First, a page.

Former Florida Gov. Charlie Crist -- now running for governor again, because time is a flat circle -- was, for a long time, a Republican. Then, for a brief period of time, during his 2010 Senate run, he was something else. An independent, I guess? Now he is a Democrat, hoping to be nominated to run against the Republican incumbent, Gov. Rick Scott. At some point, with all that switching around, you might wonder, "How does that work, exactly?"
Well, as it happens, Crist wrote a book called "The Party's Over: How the Extreme Right Hijacked the GOP and I Became a Democrat." But if you're like me, you didn't read it, because you only have so much time on this earth. So now, an anti-Crist political action committee is forcing the question in a clever way. According to Adam C. Smith of the Miami Herald, Democrats residing in Florida have been receiving robocalls that sound like this:
“Hi, this is Charlie Crist calling to set the record straight. I’m pro-life. I oppose amnesty for illegal immigrants, I support traditional marriage, and I have never supported a new tax or big spending program. It’s sad that in his fourth try for governor my opponent has resorted to distortions and untruths. … Floridians need a consistent, conservative governor that they can trust. I would appreciate your vote on Election Day.”
What is this? Witchcraft? No, apparently it's actually Charlie Crist's voice and Charlie Crist's robocall -- only it's the 2006 vintage of Crist, back when he was a Republican in good standing and his future nemesis Marco Rubio was about to become speaker of Florida's state House of Representatives.
Who is behind these calls? Per Smith:
Anyone hearing the robocalls over the weekend would be hard-pressed to know their source. A woman at the end of the recording says it was paid for by “conservatives,” and includes a phone number that when reached gives callers the option of being removed from a call list. Conservatives is the name of a political committee run by Stafford Jones, a Republican operative and Alachua County party chairman, who has a history of trying to damage Democrats in primary elections.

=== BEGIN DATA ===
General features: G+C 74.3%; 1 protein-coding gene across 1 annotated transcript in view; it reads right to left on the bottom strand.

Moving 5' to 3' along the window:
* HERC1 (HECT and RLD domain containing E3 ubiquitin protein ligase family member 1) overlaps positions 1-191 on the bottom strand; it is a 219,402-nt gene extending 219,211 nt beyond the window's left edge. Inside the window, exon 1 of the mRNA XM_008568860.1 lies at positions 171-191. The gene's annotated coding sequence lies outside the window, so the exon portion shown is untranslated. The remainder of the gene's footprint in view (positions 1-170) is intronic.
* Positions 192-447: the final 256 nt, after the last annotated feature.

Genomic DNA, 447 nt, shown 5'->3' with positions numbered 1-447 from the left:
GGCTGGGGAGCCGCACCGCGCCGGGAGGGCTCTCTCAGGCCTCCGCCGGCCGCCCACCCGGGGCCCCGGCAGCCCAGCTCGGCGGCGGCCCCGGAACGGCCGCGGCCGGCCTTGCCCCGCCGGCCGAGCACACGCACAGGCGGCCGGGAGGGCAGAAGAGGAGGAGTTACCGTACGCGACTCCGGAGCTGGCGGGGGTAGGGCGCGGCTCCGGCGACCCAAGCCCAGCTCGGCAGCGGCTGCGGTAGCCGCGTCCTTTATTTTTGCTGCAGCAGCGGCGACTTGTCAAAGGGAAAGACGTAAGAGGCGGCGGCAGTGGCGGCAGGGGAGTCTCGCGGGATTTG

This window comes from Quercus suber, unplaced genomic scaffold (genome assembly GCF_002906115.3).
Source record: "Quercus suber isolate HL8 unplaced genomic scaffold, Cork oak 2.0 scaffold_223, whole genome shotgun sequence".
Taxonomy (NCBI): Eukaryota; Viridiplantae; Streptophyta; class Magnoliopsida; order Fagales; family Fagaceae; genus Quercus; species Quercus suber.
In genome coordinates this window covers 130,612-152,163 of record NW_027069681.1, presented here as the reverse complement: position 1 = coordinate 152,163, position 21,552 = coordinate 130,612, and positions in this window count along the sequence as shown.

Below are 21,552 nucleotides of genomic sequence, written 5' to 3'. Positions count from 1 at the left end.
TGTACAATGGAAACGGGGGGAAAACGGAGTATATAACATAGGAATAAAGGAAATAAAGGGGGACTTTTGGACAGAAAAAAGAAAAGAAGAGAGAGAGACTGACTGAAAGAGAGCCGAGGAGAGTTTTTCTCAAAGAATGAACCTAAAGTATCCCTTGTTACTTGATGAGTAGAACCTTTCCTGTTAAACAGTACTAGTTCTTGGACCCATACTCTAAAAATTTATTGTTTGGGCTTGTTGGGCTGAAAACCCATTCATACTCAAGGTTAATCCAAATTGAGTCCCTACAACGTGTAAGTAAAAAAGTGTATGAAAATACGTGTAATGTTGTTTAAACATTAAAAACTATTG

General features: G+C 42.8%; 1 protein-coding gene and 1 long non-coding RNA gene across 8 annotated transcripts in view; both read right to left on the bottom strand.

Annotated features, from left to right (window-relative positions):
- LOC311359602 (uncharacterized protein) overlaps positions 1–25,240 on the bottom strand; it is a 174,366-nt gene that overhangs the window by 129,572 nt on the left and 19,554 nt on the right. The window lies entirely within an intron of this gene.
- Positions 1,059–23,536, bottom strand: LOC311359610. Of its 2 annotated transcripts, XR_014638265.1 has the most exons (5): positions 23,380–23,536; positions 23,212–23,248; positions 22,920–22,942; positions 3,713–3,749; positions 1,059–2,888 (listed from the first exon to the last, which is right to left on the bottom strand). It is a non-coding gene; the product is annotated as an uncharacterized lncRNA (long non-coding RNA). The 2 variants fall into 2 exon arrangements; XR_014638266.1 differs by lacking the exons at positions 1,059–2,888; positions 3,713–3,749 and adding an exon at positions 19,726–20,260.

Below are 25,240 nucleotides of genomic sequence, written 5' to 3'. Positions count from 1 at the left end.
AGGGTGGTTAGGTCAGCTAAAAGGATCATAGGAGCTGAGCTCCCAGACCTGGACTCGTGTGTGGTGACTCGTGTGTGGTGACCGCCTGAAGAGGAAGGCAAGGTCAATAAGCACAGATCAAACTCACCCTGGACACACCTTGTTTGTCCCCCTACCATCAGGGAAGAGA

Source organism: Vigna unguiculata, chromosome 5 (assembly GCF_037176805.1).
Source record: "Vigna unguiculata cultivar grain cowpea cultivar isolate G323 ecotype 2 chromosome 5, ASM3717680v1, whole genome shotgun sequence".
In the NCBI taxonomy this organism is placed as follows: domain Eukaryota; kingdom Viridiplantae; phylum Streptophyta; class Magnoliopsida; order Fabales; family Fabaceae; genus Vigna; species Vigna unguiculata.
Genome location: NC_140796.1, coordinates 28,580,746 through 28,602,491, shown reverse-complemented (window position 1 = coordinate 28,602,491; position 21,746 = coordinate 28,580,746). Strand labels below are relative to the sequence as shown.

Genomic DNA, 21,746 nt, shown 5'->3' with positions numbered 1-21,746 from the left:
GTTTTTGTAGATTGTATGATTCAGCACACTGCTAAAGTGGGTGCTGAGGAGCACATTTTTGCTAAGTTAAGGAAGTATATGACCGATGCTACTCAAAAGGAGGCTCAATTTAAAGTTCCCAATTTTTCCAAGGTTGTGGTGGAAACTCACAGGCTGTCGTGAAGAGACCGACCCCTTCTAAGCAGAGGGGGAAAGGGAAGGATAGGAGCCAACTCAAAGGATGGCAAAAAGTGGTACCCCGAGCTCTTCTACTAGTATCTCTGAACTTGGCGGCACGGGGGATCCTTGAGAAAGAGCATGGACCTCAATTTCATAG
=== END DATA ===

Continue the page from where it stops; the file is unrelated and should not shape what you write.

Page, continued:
Naming your PAC simply "Conservatives" is a pretty clever idea, if only for the potential "Who's On First?" scenarios that arise.
The Crist camp isn't taking kindly to the calls, as you might expect, with a campaign spokesman referring to them as a "voter suppression" tactic. Which, strictly speaking, I guess they are -- they seem to be intended to sow skepticism of Crist's beliefs among the voters he needs to court. But the beliefs espoused in the robocalls were -- at one time, anyway -- Crist's own views, and in this instance they're being articulated by the lips and teeth and palate and vocal cords of the man himself.
Chances are, Crist's campaign staffers had to have been prepared for this sort of stuff to come up. They probably weren't prepared, however, for it to happen in this sly fashion, with Crist's disembodied voice from eight years ago coming back to haunt him.
And that's the truly devilish bit of strategy here. Robocalls are terrible. So while there are probably some people who will be turned off by this reminder of the fungibility of Crist's convictions, the number of people who will get angry because they think Charlie Crist just robocalled them at home is much larger. The medium, in this case, is worse than the message.
READ THE WHOLE THING:
Who is that on anti-Charlie Crist robocall? Charlie Crist [Miami Herald]
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